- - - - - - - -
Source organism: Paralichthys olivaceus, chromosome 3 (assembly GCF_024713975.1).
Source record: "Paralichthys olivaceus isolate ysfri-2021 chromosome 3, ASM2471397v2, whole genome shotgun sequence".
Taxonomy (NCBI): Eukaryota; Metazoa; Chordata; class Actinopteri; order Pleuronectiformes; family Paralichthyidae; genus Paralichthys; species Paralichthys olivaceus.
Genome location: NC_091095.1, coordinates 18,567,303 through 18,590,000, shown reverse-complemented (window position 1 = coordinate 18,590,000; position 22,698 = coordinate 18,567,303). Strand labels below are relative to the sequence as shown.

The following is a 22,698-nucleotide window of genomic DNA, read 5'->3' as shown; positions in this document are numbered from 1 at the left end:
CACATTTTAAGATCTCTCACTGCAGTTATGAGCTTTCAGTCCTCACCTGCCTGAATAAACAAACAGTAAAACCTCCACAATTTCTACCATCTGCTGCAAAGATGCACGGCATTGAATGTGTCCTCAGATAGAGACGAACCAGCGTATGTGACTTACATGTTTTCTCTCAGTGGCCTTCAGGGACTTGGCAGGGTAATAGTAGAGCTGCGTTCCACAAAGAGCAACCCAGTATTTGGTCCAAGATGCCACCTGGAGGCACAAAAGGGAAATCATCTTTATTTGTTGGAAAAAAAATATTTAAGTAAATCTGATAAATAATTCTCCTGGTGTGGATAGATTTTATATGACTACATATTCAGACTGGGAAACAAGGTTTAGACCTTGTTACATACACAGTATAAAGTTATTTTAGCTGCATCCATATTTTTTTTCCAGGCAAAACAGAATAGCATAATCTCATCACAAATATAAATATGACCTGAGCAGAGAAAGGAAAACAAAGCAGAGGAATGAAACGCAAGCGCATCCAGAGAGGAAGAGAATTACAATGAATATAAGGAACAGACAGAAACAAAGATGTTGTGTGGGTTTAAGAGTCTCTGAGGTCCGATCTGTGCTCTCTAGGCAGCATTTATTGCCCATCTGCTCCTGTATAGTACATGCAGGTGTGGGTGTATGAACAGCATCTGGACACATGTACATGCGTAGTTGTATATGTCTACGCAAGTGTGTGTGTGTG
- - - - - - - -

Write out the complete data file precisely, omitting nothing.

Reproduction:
Source organism: Paralichthys olivaceus, chromosome 3 (assembly GCF_024713975.1).
Source record: "Paralichthys olivaceus isolate ysfri-2021 chromosome 3, ASM2471397v2, whole genome shotgun sequence".
Taxonomy (NCBI): Eukaryota; Metazoa; Chordata; class Actinopteri; order Pleuronectiformes; family Paralichthyidae; genus Paralichthys; species Paralichthys olivaceus.
Genome location: NC_091095.1, coordinates 18,567,303 through 18,590,000, shown reverse-complemented (window position 1 = coordinate 18,590,000; position 22,698 = coordinate 18,567,303). Strand labels below are relative to the sequence as shown.

The following is a 22,698-nucleotide window of genomic DNA, read 5'->3' as shown; positions in this document are numbered from 1 at the left end:
CACATTTTAAGATCTCTCACTGCAGTTATGAGCTTTCAGTCCTCACCTGCCTGAATAAACAAACAGTAAAACCTCCACAATTTCTACCATCTGCTGCAAAGATGCACGGCATTGAATGTGTCCTCAGATAGAGACGAACCAGCGTATGTGACTTACATGTTTTCTCTCAGTGGCCTTCAGGGACTTGGCAGGGTAATAGTAGAGCTGCGTTCCACAAAGAGCAACCCAGTATTTGGTCCAAGATGCCACCTGGAGGCACAAAAGGGAAATCATCTTTATTTGTTGGAAAAAAAATATTTAAGTAAATCTGATAAATAATTCTCCTGGTGTGGATAGATTTTATATGACTACATATTCAGACTGGGAAACAAGGTTTAGACCTTGTTACATACACAGTATAAAGTTATTTTAGCTGCATCCATATTTTTTTTCCAGGCAAAACAGAATAGCATAATCTCATCACAAATATAAATATGACCTGAGCAGAGAAAGGAAAACAAAGCAGAGGAATGAAACGCAAGCGCATCCAGAGAGGAAGAGAATTACAATGAATATAAGGAACAGACAGAAACAAAGATGTTGTGTGGGTTTAAGAGTCTCTGAGGTCCGATCTGTGCTCTCTAGGCAGCATTTATTGCCCATCTGCTCCTGTATAGTACATGCAGGTGTGGGTGTATGAACAGCATCTGGACACATGTACATGCGTAGTTGTATATGTCTACGCAAGTGTGTGTGTGTG